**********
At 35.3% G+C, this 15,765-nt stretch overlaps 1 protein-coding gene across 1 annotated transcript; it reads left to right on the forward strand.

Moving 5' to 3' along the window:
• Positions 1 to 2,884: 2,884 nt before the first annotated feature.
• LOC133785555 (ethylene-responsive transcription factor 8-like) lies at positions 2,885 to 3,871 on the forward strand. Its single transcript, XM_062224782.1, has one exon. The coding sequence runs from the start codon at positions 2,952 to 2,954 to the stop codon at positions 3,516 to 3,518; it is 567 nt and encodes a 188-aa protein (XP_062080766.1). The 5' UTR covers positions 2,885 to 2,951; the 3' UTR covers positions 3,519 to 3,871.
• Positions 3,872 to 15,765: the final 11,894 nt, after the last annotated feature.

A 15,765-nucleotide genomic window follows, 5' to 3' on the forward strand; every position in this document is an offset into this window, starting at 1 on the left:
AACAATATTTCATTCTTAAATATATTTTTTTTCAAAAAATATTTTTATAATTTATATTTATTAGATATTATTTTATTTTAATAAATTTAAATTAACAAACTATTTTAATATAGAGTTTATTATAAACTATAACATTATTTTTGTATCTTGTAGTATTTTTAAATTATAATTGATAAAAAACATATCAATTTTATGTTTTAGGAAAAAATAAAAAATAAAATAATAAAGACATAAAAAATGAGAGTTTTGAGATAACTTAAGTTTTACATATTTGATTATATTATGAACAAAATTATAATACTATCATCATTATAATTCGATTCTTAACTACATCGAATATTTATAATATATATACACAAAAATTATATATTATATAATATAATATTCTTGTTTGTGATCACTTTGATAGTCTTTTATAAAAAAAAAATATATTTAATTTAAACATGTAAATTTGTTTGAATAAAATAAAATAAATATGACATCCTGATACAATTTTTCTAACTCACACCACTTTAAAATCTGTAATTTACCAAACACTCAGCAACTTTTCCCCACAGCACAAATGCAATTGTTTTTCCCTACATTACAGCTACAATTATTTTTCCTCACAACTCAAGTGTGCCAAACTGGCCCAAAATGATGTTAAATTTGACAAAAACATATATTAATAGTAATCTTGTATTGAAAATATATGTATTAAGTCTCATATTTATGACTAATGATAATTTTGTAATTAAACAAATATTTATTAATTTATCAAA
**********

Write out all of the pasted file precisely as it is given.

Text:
At 35.3% G+C, this 15,765-nt stretch overlaps 1 protein-coding gene across 1 annotated transcript; it reads left to right on the forward strand.

Moving 5' to 3' along the window:
• Positions 1 to 2,884: 2,884 nt before the first annotated feature.
• LOC133785555 (ethylene-responsive transcription factor 8-like) lies at positions 2,885 to 3,871 on the forward strand. Its single transcript, XM_062224782.1, has one exon. The coding sequence runs from the start codon at positions 2,952 to 2,954 to the stop codon at positions 3,516 to 3,518; it is 567 nt and encodes a 188-aa protein (XP_062080766.1). The 5' UTR covers positions 2,885 to 2,951; the 3' UTR covers positions 3,519 to 3,871.
• Positions 3,872 to 15,765: the final 11,894 nt, after the last annotated feature.

A 15,765-nucleotide genomic window follows, 5' to 3' on the forward strand; every position in this document is an offset into this window, starting at 1 on the left:
AACAATATTTCATTCTTAAATATATTTTTTTTCAAAAAATATTTTTATAATTTATATTTATTAGATATTATTTTATTTTAATAAATTTAAATTAACAAACTATTTTAATATAGAGTTTATTATAAACTATAACATTATTTTTGTATCTTGTAGTATTTTTAAATTATAATTGATAAAAAACATATCAATTTTATGTTTTAGGAAAAAATAAAAAATAAAATAATAAAGACATAAAAAATGAGAGTTTTGAGATAACTTAAGTTTTACATATTTGATTATATTATGAACAAAATTATAATACTATCATCATTATAATTCGATTCTTAACTACATCGAATATTTATAATATATATACACAAAAATTATATATTATATAATATAATATTCTTGTTTGTGATCACTTTGATAGTCTTTTATAAAAAAAAAATATATTTAATTTAAACATGTAAATTTGTTTGAATAAAATAAAATAAATATGACATCCTGATACAATTTTTCTAACTCACACCACTTTAAAATCTGTAATTTACCAAACACTCAGCAACTTTTCCCCACAGCACAAATGCAATTGTTTTTCCCTACATTACAGCTACAATTATTTTTCCTCACAACTCAAGTGTGCCAAACTGGCCCAAAATGATGTTAAATTTGACAAAAACATATATTAATAGTAATCTTGTATTGAAAATATATGTATTAAGTCTCATATTTATGACTAATGATAATTTTGTAATTAAACAAATATTTATTAATTTATCAAA